That's my long rambling take on things. What do you think?

5 comments:

Akusai said...

Honestly? I'm hoping they don't do a third one. Second sequels are bad juju in comic book movies. Spider-Man was great, 2 was even better (in my opinion) and 3 was crap. X-Men was better than it had any right to be, X2 was even better than that, and X3 was a Ratnerized mess.

Follow the pattern: Batman Begins = great. The Dark Knight = Amazing. Batman 3 = WTF. I think they should quit while they're ahead.

Anthony Strand said...

I've thought that using the Penguin would be a great way to follow up on some of the themes of the first two movies.

Batman Begins - The day of the old-style gangsters is coming to an end in Gotham.

Dark Knight - A costumed freak completely destroys the mob.

3rd movie - The only way for old-style gangsters to thrive in a post-Joker Gotham is by becoming costumed freaks. Hence, the Penguin. I think a Penguin similar to the one Jason Aaron wrote in that issue of Joker's Asylum would be ideal.

I'd also love to see a Gail-Simone-style Mad Hatter, but that probably isn't going to happen.

Tom Foss said...

Akusai: I agree, to a point. Threequels tend to be really awful, but I think the awfulness can be traced back to changes made between movies. X3 had an awful new director, was rushed, and caved to Halle Berry's demands for more screen time. Superman 3 kept the director who was brought on to ruin Superman 2. Spider-Man 3 was largely the result of the studios insisting that Venom get brought in. I think, as long as the writing and directing staff stays constant, a third Batman movie could really work.

Or, maybe it would be better to look at the Batman films as a trilogy rather than a series. Trilogies tend to do better third films, for whatever reason.

Anthony: I agree with that theme, but as I said in the post, I think it would work better with the Black Mask than with Penguin--even though I prefer Penguin as a character.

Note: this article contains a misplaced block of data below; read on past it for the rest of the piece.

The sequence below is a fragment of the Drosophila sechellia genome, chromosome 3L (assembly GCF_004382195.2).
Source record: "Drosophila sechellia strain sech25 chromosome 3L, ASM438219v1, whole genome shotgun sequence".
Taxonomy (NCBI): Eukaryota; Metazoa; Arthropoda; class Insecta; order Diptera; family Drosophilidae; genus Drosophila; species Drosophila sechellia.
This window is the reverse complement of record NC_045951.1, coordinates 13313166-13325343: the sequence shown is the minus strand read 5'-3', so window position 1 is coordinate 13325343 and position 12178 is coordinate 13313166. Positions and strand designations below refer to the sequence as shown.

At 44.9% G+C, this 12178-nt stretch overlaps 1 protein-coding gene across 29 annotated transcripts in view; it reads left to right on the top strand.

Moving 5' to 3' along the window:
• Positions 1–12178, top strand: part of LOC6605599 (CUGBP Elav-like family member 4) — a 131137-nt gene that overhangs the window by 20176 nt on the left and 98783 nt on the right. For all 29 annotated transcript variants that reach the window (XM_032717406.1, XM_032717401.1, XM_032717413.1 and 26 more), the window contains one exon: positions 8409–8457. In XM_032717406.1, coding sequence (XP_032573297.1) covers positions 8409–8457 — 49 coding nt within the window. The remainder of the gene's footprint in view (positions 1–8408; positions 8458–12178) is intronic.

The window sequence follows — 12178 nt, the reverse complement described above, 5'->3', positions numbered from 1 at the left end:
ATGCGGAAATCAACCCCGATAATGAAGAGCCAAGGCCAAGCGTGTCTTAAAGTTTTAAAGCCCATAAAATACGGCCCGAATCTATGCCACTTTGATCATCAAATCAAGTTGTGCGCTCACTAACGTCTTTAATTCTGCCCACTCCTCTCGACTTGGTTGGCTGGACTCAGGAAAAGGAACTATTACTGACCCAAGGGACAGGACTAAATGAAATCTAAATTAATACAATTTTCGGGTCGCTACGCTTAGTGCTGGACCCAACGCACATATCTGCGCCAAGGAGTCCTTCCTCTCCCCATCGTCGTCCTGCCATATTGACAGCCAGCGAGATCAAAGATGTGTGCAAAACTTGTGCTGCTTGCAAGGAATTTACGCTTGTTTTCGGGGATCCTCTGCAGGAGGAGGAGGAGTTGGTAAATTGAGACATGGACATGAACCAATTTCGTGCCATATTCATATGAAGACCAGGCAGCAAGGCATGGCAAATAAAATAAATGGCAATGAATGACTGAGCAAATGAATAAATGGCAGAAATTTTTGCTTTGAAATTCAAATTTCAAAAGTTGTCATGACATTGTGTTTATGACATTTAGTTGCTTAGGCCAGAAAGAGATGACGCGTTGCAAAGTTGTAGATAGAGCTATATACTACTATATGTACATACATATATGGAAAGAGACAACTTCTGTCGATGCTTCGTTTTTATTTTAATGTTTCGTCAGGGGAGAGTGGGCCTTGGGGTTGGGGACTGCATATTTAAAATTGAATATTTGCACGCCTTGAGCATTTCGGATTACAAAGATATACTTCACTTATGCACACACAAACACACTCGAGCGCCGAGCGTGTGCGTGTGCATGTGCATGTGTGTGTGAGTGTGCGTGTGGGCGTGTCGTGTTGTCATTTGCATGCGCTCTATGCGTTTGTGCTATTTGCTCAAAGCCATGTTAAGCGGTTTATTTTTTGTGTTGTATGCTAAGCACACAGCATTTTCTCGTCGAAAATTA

Avalon's Willow said...

Quick Question:

You mentioned Two-face coming back - where did you see that possibility in TDK? I haven't bought the DVD yet, so maybe I missed something, but certain fragile and important body parts seem to have met with great force in the movie.

And then there was what looked like services. So I'm left wondering how that would work? Someone being smuggled into Arkham under a fake name or something?

Bronze Dog said...

Got my overall agreement with your assessment.

I do have a partially-formed thought for how the Riddler could be introduced without de-escalation: He plays the role of an informant. Batman tries to interrogate him on a suspicious connection, speaking to him with implied (no flashback) history of solving his riddles and preventing previous robberies. Whatever the A-plot is, the Riddler isn't directly involved, just watching, and he enjoys seeing Batman stumped. While Bats dangles him over the edge of a roof, the Riddler stoically mocks him for not seeing the bigger picture while dropping subtle clues and foreshadowing.